The Better Place future
Shai Agassi isn’t the first entrepreneur to dream of promoting electric cars as a way to end mankind’s addiction to fossil fuels. But he initially stumbled into the same problem as other designers — range anxiety. While most people don’t drive more than the range of their batteries every day, electric car owners never escape a nagging fear that they will run out of energy before finding a charging station on a long trip.
Agassi’s epiphany is the idea that a car’s batteries should not be a permanent fixture like a gas tank — instead they should be swappable. That makes his business plan fundamentally different:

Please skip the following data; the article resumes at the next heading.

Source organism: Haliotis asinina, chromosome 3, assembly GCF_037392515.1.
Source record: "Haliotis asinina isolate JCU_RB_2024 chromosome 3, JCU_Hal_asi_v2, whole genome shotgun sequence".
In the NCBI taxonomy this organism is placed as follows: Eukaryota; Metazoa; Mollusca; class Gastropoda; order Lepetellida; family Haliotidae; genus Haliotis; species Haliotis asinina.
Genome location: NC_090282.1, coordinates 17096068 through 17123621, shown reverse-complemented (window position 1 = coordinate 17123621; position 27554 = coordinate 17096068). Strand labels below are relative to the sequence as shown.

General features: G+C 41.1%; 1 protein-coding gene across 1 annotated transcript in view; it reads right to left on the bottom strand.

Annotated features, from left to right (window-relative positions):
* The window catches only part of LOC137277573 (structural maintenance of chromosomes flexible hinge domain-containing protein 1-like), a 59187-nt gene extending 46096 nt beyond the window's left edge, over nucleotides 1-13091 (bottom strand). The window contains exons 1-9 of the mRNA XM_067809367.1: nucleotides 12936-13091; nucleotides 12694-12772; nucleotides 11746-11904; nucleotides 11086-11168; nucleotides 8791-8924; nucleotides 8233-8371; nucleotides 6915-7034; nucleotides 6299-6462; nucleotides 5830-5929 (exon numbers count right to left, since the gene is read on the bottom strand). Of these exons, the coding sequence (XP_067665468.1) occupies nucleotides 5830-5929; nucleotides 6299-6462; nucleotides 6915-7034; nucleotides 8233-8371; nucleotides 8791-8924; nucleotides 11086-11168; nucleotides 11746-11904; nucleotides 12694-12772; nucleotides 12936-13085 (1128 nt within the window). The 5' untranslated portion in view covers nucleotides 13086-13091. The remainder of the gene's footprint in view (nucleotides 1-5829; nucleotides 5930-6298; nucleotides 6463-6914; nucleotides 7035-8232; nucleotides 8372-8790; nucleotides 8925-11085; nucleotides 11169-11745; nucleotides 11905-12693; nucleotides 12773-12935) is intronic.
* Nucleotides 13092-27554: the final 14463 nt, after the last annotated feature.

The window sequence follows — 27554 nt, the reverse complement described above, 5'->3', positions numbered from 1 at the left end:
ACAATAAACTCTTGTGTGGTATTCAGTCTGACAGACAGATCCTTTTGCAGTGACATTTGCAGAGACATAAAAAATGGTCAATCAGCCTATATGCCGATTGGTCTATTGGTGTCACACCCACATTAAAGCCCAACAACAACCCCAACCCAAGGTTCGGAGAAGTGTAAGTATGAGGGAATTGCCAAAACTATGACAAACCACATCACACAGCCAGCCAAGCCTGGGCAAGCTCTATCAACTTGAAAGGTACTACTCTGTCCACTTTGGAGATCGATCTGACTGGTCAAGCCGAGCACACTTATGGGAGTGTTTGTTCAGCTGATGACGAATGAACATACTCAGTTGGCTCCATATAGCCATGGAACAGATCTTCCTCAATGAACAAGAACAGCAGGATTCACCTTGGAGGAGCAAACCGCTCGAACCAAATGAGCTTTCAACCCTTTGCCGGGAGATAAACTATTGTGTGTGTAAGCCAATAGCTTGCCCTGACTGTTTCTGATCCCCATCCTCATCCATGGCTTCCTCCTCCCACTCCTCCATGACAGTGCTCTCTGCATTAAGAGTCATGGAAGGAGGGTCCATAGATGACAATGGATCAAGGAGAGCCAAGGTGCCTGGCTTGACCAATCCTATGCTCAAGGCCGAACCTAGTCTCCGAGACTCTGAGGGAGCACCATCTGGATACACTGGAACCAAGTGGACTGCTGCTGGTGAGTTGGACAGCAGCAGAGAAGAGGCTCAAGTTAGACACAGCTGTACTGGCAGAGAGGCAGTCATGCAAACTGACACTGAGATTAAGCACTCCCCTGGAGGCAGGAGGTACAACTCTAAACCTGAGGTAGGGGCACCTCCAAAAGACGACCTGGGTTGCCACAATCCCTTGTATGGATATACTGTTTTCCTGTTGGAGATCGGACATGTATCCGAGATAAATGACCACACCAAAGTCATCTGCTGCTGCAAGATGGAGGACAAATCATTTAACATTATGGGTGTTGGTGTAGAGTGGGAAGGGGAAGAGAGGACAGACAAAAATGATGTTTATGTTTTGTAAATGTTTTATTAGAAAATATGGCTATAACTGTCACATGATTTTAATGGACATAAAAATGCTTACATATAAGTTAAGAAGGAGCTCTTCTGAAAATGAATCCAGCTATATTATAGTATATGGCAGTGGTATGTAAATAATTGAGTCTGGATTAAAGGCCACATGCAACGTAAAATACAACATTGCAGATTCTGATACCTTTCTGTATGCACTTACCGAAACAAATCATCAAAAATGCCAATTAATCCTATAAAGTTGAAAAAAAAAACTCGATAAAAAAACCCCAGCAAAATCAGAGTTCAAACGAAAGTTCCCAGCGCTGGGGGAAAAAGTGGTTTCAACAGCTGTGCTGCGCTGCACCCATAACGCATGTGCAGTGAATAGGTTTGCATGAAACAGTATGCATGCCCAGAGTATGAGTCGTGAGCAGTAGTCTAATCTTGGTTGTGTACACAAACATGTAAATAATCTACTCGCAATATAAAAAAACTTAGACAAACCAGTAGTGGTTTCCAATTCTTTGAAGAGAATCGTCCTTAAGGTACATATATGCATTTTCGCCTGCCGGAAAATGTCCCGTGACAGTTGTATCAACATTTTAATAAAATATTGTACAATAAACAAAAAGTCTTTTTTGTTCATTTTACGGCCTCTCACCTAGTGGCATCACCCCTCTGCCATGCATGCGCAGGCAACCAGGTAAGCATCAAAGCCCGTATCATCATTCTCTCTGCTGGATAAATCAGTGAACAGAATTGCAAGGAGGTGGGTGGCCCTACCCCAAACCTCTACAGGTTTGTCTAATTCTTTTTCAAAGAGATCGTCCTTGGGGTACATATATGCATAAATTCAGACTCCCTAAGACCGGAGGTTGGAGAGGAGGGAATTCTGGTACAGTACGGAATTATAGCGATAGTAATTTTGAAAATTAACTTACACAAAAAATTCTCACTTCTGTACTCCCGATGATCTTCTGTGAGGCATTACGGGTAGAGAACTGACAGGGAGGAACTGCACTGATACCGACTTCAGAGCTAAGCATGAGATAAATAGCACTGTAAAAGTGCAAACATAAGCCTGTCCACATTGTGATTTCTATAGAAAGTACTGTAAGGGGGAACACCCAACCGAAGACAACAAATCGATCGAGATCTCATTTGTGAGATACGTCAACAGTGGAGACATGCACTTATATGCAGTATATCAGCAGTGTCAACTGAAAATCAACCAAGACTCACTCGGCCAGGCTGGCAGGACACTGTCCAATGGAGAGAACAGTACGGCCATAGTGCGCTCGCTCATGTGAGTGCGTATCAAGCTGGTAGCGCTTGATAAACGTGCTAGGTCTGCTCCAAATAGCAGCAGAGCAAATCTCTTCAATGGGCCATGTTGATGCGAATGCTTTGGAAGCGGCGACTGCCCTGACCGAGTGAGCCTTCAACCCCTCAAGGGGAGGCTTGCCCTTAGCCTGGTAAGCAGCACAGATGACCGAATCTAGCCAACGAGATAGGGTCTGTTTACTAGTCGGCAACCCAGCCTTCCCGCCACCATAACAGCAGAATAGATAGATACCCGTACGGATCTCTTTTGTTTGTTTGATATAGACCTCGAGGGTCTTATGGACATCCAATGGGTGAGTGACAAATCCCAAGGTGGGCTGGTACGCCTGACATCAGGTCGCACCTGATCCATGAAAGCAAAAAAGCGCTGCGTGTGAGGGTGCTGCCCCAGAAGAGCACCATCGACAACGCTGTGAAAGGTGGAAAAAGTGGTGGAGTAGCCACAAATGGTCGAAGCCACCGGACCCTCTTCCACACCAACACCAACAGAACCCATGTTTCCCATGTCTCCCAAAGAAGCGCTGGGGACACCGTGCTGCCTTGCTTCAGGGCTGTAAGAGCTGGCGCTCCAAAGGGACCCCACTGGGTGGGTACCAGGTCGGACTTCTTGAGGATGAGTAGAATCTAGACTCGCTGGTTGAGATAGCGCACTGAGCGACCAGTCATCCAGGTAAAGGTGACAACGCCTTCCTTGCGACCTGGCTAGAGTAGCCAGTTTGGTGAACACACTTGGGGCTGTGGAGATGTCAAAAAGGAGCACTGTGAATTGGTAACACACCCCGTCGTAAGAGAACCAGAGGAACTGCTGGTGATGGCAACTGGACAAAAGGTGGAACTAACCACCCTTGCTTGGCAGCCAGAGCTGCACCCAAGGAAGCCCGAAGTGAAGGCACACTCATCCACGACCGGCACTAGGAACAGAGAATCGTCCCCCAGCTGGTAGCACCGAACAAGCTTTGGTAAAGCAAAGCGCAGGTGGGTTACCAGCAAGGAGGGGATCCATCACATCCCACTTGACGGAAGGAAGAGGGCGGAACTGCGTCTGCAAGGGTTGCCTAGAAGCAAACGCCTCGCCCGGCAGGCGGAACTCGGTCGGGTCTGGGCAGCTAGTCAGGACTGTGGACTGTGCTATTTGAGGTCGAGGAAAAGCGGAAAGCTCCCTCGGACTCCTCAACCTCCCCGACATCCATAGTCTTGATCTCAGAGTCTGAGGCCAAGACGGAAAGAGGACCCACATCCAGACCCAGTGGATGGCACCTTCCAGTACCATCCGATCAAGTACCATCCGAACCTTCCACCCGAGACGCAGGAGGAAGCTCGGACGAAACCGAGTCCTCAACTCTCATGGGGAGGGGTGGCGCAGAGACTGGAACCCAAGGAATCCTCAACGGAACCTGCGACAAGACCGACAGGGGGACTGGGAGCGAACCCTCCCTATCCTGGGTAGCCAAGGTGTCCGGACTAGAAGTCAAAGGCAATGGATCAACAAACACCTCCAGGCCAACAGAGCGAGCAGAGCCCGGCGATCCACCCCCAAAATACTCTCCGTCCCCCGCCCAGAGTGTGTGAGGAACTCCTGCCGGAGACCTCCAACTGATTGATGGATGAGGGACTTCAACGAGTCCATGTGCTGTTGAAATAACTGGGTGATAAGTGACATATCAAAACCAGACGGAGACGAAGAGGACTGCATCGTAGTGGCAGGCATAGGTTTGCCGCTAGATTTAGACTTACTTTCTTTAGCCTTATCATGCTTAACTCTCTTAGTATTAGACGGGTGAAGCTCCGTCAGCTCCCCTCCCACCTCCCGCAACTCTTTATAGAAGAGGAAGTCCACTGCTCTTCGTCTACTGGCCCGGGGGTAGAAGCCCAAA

Going country by country, his start-up firm has begun to construct what it hopes will ultimately be a worldwide network of millions of small-scale “charging spots,” parking-meter-like posts scattered around downtown areas and along highways. But crucially, he is also building roadside robotized battery-swap stations that provide fresh, fully charged batteries without having to wait hours for a charge. It’s a dual system: on most days, his customers would charge their cars by plugging into a charge spot at home or at work; a long drive would entail pit stops every 100 miles or so for a battery swap. Agassi plans to make his money by buying electricity in bulk from solar arrays and wind farms and then reselling it to his customers.
He talked about his goal of making entire countries oil free by 2020 at TED:
Israel, Denmark, and Hawaii have already committed to working with Agassi and his company — Better Place — to deploy the infrastructure needed to support wide scale electric car ownership. Just as crucially, Renault has pledged to build cars with swappable batteries that meet Agassi’s specifications.